A reverse mortgage can help retirees who need cash for living expenses and have sufficient home equity. What does that mean? A mortgage is simple, but what is the “reverse” of it? When does it end?
Essentially, a reverse mortgage converts home equity into cash. No payments are due as long as you stay in the house. The loan is due when the borrower passes away, moves or sells the house. When the house is sold, whether by the borrower or the estate, the proceeds pay back the loan. If the sale value of the house minus associated fees exceeds the balance of the loan, the borrower or estate keeps the remainder. If the homeowner is deceased and the sale of the house does not cover the loan balance, the estate owes nothing further and the lender takes a loss.
A reverse mortgage can help a homeowner who has equity remain in his or her home, but the homeowner should be fully aware of the terms. If the borrower fails to pay property taxes, keep current on homeowner’s insurance payments, or maintain the condition of the home, the loan goes into default and the bank could foreclose the house.
To be eligible for a reverse mortgage, homeowners must be 62 or older and own their own home or be able to pay it off with the money from a reverse mortgage. If eligible, you can apply through any traditional lender. You will be required to meet with a reverse mortgage counselor before receiving the loan. If you already have a traditional mortgage, you can use the money from a reverse mortgage to pay it off, but it must be paid when the reverse mortgage begins. The terms of the mortgage vary in interest rate and payment type: the money can be received as a lump sum, a line of credit or monthly payment. Rates may be fixed or adjustable. In the case of the credit line or monthly payments, interest accrues only on the amount paid out, not the total amount of the loan.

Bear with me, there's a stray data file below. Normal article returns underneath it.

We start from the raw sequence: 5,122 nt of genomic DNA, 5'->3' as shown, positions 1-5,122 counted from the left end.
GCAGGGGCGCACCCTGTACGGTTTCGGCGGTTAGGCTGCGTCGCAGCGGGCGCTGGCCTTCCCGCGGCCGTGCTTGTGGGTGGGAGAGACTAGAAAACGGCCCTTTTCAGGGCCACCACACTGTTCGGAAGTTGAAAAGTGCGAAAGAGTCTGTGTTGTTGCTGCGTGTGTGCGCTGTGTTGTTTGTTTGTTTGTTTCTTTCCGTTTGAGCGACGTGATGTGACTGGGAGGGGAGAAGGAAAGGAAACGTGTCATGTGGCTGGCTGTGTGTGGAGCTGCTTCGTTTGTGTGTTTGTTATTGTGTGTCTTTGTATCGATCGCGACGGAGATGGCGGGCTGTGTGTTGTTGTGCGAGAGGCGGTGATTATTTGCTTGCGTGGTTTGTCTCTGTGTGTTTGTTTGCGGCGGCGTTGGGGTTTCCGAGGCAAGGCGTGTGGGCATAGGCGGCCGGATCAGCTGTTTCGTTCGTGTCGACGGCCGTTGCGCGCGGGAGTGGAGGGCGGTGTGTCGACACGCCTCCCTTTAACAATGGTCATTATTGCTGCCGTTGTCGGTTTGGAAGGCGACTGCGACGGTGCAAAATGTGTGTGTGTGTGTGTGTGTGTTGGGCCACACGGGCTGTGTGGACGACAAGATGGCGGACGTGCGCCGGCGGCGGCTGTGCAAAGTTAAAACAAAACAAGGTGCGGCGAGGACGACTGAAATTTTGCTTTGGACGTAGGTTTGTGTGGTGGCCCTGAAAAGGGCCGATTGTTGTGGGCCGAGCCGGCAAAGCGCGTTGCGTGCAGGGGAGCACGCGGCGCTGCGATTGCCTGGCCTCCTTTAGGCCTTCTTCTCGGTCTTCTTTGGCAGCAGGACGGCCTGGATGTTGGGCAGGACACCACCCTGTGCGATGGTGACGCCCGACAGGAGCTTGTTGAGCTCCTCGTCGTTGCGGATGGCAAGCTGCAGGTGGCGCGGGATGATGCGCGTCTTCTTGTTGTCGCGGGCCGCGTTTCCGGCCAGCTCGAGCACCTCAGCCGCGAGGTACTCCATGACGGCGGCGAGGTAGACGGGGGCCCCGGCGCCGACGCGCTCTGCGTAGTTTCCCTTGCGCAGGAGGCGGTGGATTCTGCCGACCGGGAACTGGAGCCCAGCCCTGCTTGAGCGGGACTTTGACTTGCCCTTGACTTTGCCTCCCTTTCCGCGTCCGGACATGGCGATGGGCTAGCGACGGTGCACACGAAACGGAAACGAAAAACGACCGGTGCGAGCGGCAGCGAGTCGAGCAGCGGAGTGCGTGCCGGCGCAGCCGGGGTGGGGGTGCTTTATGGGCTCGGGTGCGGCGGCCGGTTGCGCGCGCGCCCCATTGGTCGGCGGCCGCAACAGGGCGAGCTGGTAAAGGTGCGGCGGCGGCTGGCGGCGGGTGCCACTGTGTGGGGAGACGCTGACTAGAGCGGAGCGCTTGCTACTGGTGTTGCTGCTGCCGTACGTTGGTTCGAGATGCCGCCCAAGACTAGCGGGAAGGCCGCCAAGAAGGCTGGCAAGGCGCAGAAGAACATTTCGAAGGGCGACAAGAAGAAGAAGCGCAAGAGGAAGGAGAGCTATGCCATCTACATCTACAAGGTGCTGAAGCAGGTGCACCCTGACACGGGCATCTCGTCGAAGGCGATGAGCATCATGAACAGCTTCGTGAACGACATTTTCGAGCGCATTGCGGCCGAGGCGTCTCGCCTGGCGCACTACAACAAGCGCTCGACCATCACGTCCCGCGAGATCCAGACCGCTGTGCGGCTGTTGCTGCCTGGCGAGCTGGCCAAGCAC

If you have a reverse mortgage and want to sell the house, be cautious. You may not be able to sell the home if you owe more than the house is worth and cannot cover the costs of selling it. Contact your lender to obtain a payoff quote, or the approximate amount of money you will need to repay the loan. If you can sell, consider using a real estate attorney. In some states it is required when selling a house with a mortgage involved, and even if not required, the attorney can ensure that the payment of the mortgage is handled correctly so that legal issues don’t arise down the line. The buyer must be able to obtain financing or pay cash because the balance of the reverse mortgage must be paid in full at the time of the sale.
In terms that don’t require a degree in finance to comprehend: a reverse mortgage allows homeowners to borrow against the value of their home. However, due to higher fees than traditional mortgages, it won’t be beneficial if you plan to move within a few years or need to borrow a small amount. It’s available, but it may not be your best option.